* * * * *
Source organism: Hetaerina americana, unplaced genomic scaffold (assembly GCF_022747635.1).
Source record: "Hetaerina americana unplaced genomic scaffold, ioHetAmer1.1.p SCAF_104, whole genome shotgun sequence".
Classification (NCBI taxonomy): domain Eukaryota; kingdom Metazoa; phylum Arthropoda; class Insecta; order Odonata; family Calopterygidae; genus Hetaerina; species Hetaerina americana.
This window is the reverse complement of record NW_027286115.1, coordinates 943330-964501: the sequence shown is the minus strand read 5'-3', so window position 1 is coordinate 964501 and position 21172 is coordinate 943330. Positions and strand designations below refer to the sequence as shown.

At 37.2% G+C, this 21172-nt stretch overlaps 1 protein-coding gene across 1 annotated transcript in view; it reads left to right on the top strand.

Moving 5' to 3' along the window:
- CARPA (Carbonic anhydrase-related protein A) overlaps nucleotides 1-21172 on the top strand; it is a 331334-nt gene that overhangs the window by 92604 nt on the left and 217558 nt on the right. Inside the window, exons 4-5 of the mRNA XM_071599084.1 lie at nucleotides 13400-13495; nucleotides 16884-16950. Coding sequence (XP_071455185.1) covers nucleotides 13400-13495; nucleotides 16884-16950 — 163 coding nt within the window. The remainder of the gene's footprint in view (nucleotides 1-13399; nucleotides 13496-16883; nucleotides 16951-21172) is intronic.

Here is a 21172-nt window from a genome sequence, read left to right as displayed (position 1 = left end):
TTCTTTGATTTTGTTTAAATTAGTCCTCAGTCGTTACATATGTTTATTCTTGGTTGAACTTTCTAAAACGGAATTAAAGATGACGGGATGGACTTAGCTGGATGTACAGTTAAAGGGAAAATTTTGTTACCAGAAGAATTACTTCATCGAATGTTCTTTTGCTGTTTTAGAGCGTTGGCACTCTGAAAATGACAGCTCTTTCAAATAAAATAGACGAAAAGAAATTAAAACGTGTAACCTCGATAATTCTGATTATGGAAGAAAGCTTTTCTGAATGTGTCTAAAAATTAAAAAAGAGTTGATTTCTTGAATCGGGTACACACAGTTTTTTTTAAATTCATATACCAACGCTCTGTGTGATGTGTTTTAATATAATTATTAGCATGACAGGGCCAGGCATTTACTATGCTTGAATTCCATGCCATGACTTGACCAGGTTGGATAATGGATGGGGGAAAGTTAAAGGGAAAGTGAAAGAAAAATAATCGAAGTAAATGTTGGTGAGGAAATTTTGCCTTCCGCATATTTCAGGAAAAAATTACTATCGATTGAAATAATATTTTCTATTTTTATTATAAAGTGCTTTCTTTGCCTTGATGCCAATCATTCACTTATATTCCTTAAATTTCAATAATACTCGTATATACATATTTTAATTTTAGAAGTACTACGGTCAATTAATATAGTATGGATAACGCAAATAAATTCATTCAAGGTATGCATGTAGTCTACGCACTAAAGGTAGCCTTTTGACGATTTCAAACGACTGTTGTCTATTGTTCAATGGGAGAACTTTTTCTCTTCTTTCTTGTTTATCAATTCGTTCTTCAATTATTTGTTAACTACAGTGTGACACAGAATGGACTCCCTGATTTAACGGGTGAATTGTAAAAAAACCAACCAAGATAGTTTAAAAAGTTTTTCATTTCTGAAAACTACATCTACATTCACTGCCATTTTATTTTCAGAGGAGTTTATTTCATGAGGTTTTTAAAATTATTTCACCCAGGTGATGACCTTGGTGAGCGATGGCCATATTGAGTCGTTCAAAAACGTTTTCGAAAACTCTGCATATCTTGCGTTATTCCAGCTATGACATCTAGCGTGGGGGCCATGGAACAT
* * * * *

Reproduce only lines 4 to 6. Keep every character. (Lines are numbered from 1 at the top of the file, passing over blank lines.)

This window is the reverse complement of record NW_027286115.1, coordinates 943330-964501: the sequence shown is the minus strand read 5'-3', so window position 1 is coordinate 964501 and position 21172 is coordinate 943330. Positions and strand designations below refer to the sequence as shown.

At 37.2% G+C, this 21172-nt stretch overlaps 1 protein-coding gene across 1 annotated transcript in view; it reads left to right on the top strand.

Moving 5' to 3' along the window: